# ankursinha.in/blog

neuroscience/fedora/musings

Thu 04 August 2016

# Tinkering with OpenLayers and JS - Cajal - a hacked up neuroscience research map

Posted by ankur in Research (501 words, approximately a 3 minute read)

I was a bit fed up with the various minute issues my simulations kept throwing at me and decided I needed a distraction to keep me from completely burning out. Research is hard work, and sometimes we hit solid walls where no progress seems possible. I haven't hit one yet, but I was beginning to see that my performance had begun to drop. The simplest answer to this situation is to take a holiday - a change of scenery. Unfortunately, I haven't any plans to take one at the moment. I've never understood the appeal of wandering around crowded cities with throngs of tourists anyway. Instead, I decided to set my simulations aside for a few days and tinker with other things for a bit.

I decided to take up a short "passion project". It needed to be something that would keep me occupied for a few days at the most. I'd tinkered with OpenLayers before and I'd been meaning to brush up on my JavaScript recently seeing as how it's become quite a dominant scripting language. So I thought up a simple web application that would use the two to do something useful.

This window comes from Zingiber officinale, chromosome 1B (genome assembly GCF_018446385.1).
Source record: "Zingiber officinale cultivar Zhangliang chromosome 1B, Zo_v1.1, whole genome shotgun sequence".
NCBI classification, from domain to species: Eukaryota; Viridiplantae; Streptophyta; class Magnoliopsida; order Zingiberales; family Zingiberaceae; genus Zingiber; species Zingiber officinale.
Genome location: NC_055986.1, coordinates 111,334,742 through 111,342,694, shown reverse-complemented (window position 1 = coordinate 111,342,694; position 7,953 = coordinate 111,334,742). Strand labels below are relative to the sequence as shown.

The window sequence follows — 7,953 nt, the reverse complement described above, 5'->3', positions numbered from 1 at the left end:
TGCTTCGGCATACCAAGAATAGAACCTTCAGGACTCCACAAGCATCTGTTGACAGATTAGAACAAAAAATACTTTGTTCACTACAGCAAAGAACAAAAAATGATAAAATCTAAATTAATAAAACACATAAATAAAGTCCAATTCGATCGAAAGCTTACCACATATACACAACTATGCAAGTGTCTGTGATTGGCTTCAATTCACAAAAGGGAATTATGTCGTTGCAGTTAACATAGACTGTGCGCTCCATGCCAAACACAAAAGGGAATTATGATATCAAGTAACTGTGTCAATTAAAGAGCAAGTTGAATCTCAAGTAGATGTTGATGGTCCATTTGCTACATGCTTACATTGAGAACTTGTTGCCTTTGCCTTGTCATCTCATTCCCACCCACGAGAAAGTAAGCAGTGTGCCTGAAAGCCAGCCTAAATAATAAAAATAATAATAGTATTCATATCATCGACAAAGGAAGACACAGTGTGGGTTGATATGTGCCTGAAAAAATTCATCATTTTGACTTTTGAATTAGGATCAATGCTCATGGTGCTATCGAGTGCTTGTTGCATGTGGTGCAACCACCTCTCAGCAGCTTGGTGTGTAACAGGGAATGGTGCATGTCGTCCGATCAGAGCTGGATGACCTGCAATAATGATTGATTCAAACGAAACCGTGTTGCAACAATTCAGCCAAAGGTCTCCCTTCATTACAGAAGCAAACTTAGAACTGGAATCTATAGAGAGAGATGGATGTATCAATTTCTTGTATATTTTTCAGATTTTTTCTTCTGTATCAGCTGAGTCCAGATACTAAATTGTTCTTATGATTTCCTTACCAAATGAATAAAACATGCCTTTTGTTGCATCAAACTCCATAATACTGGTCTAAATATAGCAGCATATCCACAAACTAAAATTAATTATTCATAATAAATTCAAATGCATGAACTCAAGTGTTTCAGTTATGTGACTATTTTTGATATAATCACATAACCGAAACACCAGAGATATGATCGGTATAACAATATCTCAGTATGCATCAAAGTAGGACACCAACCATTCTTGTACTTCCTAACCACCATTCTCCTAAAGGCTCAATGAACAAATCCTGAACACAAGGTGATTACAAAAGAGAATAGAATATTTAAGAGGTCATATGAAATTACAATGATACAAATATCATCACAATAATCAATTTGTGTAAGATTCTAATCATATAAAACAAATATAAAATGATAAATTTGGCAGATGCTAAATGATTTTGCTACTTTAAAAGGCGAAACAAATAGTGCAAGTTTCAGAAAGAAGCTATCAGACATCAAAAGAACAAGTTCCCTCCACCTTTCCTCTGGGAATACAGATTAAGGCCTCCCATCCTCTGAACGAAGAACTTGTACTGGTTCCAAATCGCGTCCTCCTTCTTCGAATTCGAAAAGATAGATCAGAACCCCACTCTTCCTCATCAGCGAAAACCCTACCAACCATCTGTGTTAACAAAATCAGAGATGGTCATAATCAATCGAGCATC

## Cajal

To start with, the app needs to have a name. I've come up with some unique ones before (Zaphod, Calliope). This time I decided to pay homage to Santiago Ramón y Cajal who is considered the father of modern neuroscience. There are multiple applications called Cajal already, but not too many of them seem to be related to neuroscience. Unique enough, then.

Cajal is a simple web page that shows a world map. On this map are markers that denote different neuroscience laboratories. The markers are clickable, so when you click one of these, some information about the laboratory is displayed below the map - the principal investigator, the website address, and the sort. I've only managed to add a few laboratories to it now, but I've hosted a working demo here. The screenshot below shows what it looks like.

The code is quite simple. The data is stored in a yaml file at data/groups.yaml. The Python script bin/populate_map.py takes this file and generates a JavaScript file with functions to set up the map, overlay the markers, and assign them all singleclick events that display information - js/cajal.js. The main index.html file uses this JavaScript file to show a map and the markers with their associated information.

Maybe there is a better, less hacky, way of going about it, but this works for a quick two day project. In the future, maybe I can use a server side database and so on - it depends on how much it needs to scale. I know my shared hosting account can't handle all that!

The source code is available on Github. To add more laboratories, entries need to be added to the data/groups.yaml file - that's all. If you're a neuroscience researcher and want to add to the map, please open pull requests and I can then periodically regenerate the page as required.